Sunday, March 22, 2009

So I ran into an old "friend" today. I don't like the guy and I've just been trying to avoid him lately. I've knew eventually I would have to face him again, but I didn't think it would happen so soon. I was getting off an MTR (Mass Transit Railway) train in Hong Kong and there he was. Before I even had a chance to react, he said with a devilish grin, "Glad to see me again?" It was like taking a swift punch to the gut.

DAMN YOU HUMIDITY! (The humidity is supposed to be at 90~95%. Seriously.)

During the last couple of months, it's been great; the weather has been pretty cool and dry. Shenzhen is in the subtropical part of China, so we don't have freezing cold, snowy winters like in Beijing. But lately it's just been getting hotter and more uncomfortable here. I've had to turn on the AC in my room everyday this week; I can't remember the last time I had to use it before then. I know that Spring/Summer are coming, but it's only late March! Come on, gimme a break.

That means it's time to start rolling up those sleeves and stop wearing jeans. It's back to showering twice a day so I don't feel disgusted with myself. The hardest part is going to be re-teaching myself to just accept being sweaty and feeling sticky. There's nothing you can really do to escape the humid, hot summers.

Wednesday, March 18, 2009

"So why isn't your hair yellow?"

Yellow? Did I hear that right? I'm pretty sure 黄色 means yellow. Unless she meant ... but, but ... there's no way she meant that...

"You mean like golden colored, like ... blond?"

"Exactly! You know because Americans all have blond hair. Did you just dye yours hair black?"

I can't believe this girl just asked me that. She actually thinks that my natural hair color is blond. I don't even know how to respond to that. Where do I even begin?

"Um...well I'm Chinese. I was just born in America."

"Oh you're Chinese!? I thought you were an American all this time."

Ugh, to be an ABC in China. I really need to figure out how to say "Chinese American" in Mandarin. It would make it a lot easier to explain my background.

"Well I'm American too. My parents were born in America and my grandparents were all Cantonese..."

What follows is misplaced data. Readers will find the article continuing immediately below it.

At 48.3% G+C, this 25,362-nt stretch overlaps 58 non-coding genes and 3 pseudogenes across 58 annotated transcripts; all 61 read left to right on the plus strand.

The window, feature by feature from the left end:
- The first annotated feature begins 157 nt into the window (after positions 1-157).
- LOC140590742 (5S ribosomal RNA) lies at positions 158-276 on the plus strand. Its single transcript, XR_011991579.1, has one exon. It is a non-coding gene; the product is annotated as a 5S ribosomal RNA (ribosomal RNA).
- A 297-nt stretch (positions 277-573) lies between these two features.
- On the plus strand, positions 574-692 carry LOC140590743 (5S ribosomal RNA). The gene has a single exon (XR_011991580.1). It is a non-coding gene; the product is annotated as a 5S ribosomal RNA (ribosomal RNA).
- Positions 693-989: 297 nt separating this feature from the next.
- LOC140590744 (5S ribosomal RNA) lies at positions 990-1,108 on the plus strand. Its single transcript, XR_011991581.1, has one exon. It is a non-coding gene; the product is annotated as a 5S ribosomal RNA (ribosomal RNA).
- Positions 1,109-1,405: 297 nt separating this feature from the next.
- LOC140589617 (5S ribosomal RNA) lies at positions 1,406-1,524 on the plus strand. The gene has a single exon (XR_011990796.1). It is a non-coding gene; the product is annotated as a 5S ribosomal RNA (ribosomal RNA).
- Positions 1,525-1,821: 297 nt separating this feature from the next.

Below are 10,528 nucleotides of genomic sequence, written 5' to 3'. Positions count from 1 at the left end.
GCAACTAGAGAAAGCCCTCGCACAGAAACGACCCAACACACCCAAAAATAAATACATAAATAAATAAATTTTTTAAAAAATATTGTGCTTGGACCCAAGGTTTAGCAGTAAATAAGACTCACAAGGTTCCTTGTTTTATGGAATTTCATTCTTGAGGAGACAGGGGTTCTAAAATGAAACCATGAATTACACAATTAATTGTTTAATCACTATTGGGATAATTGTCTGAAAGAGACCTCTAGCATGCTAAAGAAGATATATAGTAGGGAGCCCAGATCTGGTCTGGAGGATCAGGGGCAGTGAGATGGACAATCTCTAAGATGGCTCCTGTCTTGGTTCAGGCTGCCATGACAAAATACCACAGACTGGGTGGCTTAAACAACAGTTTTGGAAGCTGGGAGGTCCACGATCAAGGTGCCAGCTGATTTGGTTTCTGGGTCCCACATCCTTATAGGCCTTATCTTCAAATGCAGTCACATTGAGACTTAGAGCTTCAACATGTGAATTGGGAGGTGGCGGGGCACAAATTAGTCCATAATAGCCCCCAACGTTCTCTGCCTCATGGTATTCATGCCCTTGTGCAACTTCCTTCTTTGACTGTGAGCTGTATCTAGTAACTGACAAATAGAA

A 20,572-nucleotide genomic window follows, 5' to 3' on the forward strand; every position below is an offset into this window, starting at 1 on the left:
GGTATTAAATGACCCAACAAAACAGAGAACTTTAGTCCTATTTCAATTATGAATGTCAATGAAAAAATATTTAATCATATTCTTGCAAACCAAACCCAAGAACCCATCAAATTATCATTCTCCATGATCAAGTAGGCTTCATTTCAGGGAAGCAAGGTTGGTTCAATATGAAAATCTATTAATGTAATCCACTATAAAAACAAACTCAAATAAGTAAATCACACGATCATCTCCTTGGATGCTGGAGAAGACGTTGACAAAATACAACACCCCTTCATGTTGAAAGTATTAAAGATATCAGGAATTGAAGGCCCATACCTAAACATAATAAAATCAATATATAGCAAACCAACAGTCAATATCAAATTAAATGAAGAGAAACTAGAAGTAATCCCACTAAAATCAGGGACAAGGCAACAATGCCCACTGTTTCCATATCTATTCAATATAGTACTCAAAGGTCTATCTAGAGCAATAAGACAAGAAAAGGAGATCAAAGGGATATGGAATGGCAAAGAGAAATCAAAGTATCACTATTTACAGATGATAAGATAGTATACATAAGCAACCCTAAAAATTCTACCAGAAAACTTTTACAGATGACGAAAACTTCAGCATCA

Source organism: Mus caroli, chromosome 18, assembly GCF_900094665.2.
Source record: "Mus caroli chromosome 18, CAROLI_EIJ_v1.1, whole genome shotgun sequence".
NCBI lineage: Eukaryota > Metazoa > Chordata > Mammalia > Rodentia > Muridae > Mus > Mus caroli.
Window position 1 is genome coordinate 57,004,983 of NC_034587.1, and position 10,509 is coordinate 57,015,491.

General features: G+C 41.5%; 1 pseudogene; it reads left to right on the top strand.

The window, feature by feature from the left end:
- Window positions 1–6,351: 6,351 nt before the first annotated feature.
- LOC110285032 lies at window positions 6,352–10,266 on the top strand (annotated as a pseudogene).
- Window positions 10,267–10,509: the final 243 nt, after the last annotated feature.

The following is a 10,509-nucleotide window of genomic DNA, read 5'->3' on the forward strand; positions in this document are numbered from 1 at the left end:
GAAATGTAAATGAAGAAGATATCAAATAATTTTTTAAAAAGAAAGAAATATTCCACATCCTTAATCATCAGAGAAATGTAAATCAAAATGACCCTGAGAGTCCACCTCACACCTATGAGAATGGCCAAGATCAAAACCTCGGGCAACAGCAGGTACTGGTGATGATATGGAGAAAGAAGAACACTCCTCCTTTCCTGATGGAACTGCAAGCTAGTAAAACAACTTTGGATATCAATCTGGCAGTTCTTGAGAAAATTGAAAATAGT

"And your grandparent's parents and their parents and their parents were all born in America?"

Man, this girl just doesn't understand. I guess people don't understand the concept of being Chinese American (or even Asian American for that matter). I guess you're either one of us or one of them. How can I convince her that I'm still Chinese?

"Well actually my grandparents were all born in Guangdong [aka Canton]."

"Oh I see."

This is just getting awkward now. Time to ABCsee myself out of this conversation

"Well, I'm going to head back to my office now. Bye."


That's a real conversation that I had with a security guard at work today. In her defense, the entire conversation was conducted in Mandarin (so maybe I didn't fully understand what she was saying). 

But still, me with naturally blond hair!? Gimme a break. Did she think my eye brows were dyed black as well? And that I wear color contacts?? And she's thought this the last 8 months that I've been here??? 

Hands down, this is the best question I've been asked so far. Waaaay better than the question about whether all black people can slam dunk.

Sunday, March 15, 2009

Take a look at the photo below and tell me what you think:

It's pretty huh? I don't wanna toot my own horn, but I like it. In fact, I'd love it if not for the fact that this picture cost me $450. It's probably best I explain from the beginning...

I spent the day at Splendid China, a miniatures amusement park in downtown Shenzhen, China. It's similar to Window of the World, only this place focuses solely on China. This park is filled with miniature versions every major tourist attraction in China: Great Wall, Forbidden City, Terracotta Warriors, Tiananmen Square (without any tanks), etc. They actually had a sister theme park in near Orlando, Florida too, but it closed within a year of opening.

Anyway, I'm there sitting beside this miniature Alishan, trying to take pictures of some blooming lotus flowers. (FYI, Alishan is a mountain in Taiwan famous for its hiking trails and high altitude tea plantations.) So imagine me sitting on the ground, leaning over the water's edge, carrying a sling bag full of lenses. Now my macro lens is somewhat short (105mm), so I really have to lean over to get close to the flower. So I stretch out my arms and reach forward, just a little further...

FWOMP! (Did I mention that my bag was partially unzipped?)

I immediately look over and watch something roll down and plunge into the pond's murky depths. Air bubbles rise to the surface as my telephoto lens takes it's last gasps for breath; I've just sent it a watery grave. I thrust my hands into the muck and blindly fumble around, searching for my lens. I manage to find the lens and I quickly rip off the lens cap, back cap, UV filter to survey the damage.